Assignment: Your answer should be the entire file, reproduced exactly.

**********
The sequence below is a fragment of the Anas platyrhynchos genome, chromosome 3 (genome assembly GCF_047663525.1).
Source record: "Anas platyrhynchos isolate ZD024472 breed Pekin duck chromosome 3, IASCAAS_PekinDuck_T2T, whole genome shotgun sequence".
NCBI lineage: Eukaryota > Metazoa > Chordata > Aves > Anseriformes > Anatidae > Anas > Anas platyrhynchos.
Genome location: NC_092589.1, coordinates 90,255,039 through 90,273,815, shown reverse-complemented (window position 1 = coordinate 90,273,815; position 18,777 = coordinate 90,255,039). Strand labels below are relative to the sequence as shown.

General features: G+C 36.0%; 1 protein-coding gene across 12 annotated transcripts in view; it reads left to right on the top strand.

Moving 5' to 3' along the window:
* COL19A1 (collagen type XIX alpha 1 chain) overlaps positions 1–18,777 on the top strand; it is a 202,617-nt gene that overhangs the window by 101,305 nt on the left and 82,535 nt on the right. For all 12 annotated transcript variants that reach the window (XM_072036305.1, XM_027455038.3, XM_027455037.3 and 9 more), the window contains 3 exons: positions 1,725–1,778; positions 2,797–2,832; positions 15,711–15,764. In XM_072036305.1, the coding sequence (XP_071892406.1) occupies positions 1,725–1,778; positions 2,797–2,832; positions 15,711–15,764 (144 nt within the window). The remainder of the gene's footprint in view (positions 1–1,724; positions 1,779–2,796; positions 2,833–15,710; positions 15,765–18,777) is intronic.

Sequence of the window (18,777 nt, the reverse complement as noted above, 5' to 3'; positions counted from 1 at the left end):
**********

The sequence below is a fragment of the Anas platyrhynchos genome, chromosome 3 (genome assembly GCF_047663525.1).
Source record: "Anas platyrhynchos isolate ZD024472 breed Pekin duck chromosome 3, IASCAAS_PekinDuck_T2T, whole genome shotgun sequence".
NCBI lineage: Eukaryota > Metazoa > Chordata > Aves > Anseriformes > Anatidae > Anas > Anas platyrhynchos.
Genome location: NC_092589.1, coordinates 90,255,039 through 90,273,815, shown reverse-complemented (window position 1 = coordinate 90,273,815; position 18,777 = coordinate 90,255,039). Strand labels below are relative to the sequence as shown.

General features: G+C 36.0%; 1 protein-coding gene across 12 annotated transcripts in view; it reads left to right on the top strand.

Moving 5' to 3' along the window:
* COL19A1 (collagen type XIX alpha 1 chain) overlaps positions 1–18,777 on the top strand; it is a 202,617-nt gene that overhangs the window by 101,305 nt on the left and 82,535 nt on the right. For all 12 annotated transcript variants that reach the window (XM_072036305.1, XM_027455038.3, XM_027455037.3 and 9 more), the window contains 3 exons: positions 1,725–1,778; positions 2,797–2,832; positions 15,711–15,764. In XM_072036305.1, the coding sequence (XP_071892406.1) occupies positions 1,725–1,778; positions 2,797–2,832; positions 15,711–15,764 (144 nt within the window). The remainder of the gene's footprint in view (positions 1–1,724; positions 1,779–2,796; positions 2,833–15,710; positions 15,765–18,777) is intronic.

Sequence of the window (18,777 nt, the reverse complement as noted above, 5' to 3'; positions counted from 1 at the left end):